Groups Sue to Block Development on Earthquake Fault
LOS ANGELES—A project in Hollywood approved in 2013 may be built on a fault line, according to new maps. California law forbids construction on top of a fault. But until recently, the state had not made it a priority to map thousands of miles of faults across the state.
Attorney Robert Silverstein is representing 40 different community groups who sued the city of Los Angeles and a developer after the city approved the Millennium Hollywood Project, to be built north of historic Hollywood and Vine. The mixed-use development will cover 4.47 acres of land.
“The buildings that the City Council approved in July of 2013 were illegal,” said Silverstein. “Not only illegal, but endangered thousands of people’s lives.”
State geologist John Parrish warned Los Angeles officials that other maps and research indicated the Millennium Project was likely over a fault line.
“It definitely may impact development, but what that really means is it will enhance safety for the public,” Silverstein said.
Phillip Aarons of Millennium Partners argued that the map was not accurate and the project was not necessarily in a fault zone. “Millennium Partners has conducted such geologic and geotechnical site investigations on our sites already. Those extensive subsurface site investigations, which were performed on our site (including borings and subsurface exploration), found no evidence of an active earthquake fault on our property,” said Aarons in a statement released on April 1.
According to the company it planned to conduct “final definitive subsurface investigations” before applying for a permit.
Earlier this year Gov. Jerry Brown approved $1.49 million in new funding for fault zoning and $1.3 million in continued annual funding. Brown and California legislators agreed to fund the fault mapping by raising building permit fees by about 30 percent.
California law prohibits constructing buildings used for human occupancy directly over or within 50 feet of an active fault line. When no updated fault maps exist, decisions are made based on the information available. As another layer of security, developers are required to conduct tests on a site for potential seismic activity before starting construction.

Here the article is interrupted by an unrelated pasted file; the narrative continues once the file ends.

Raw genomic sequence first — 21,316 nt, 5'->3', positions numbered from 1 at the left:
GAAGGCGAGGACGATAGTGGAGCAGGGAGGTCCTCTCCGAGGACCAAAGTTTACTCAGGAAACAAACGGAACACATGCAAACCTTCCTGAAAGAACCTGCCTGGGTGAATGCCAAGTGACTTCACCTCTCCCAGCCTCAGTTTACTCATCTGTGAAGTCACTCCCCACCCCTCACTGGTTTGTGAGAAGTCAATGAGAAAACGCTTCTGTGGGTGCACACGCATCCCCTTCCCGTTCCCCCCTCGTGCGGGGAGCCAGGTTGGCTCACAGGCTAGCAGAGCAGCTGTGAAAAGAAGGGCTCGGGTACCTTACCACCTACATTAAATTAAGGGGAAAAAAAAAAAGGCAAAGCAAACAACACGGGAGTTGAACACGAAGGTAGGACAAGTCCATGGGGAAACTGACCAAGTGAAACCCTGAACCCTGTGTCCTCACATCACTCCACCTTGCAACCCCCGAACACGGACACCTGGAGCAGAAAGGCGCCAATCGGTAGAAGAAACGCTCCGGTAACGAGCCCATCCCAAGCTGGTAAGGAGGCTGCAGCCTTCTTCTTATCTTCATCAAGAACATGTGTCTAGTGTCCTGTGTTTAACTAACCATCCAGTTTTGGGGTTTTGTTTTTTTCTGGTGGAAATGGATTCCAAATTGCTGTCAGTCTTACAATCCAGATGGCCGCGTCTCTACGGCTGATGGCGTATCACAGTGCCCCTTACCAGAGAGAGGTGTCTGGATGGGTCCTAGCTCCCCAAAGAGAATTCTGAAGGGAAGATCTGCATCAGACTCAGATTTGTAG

At the beginning of July, the California Geological Survey (CGS) began zoning the 25-mile Santa Monica Fault and further mapping the 10-mile Hollywood Fault. A preliminary map of the Hollywood Fault was released in January.
1,500 Properties on Faults
The Los Angeles Times estimated that 1,500 developed properties lie on the Hollywood Fault, according to the newly released map, and includes schools, hotels, homes, and landmarks such as the Capitol Records building.
“It is difficult to say what size earthquake will be caused by these faults, but it is safe to say that they could cause earthquakes magnitude 6 or greater, which can cause significant damage,” said Tim McCrink, the head of the CGS’s Alquist-Priolo Earthquake Fault Zoning Program.
An official map for a segment of the Hollywood Fault under downtown Hollywood could be released in a few weeks, according to McCrink. Preliminary zone maps for another part of the Hollywood Fault, as well as a portion of the Santa Monica Fault, may be released in 9 to 12 months.
The only way to avoid damage is to move a building away from a fault, something not easy to do in a city.
California state legislators passed the Alquist-Priolo Earthquake Fault Zoning Act in 1972, after the magnitude 6.6-earthquake in San Fernando in 1971 (also known as Sylmar earthquake). The earthquake caused the ground to slide as much as one yard in opposite directions, destroying buildings and killing around 65 people.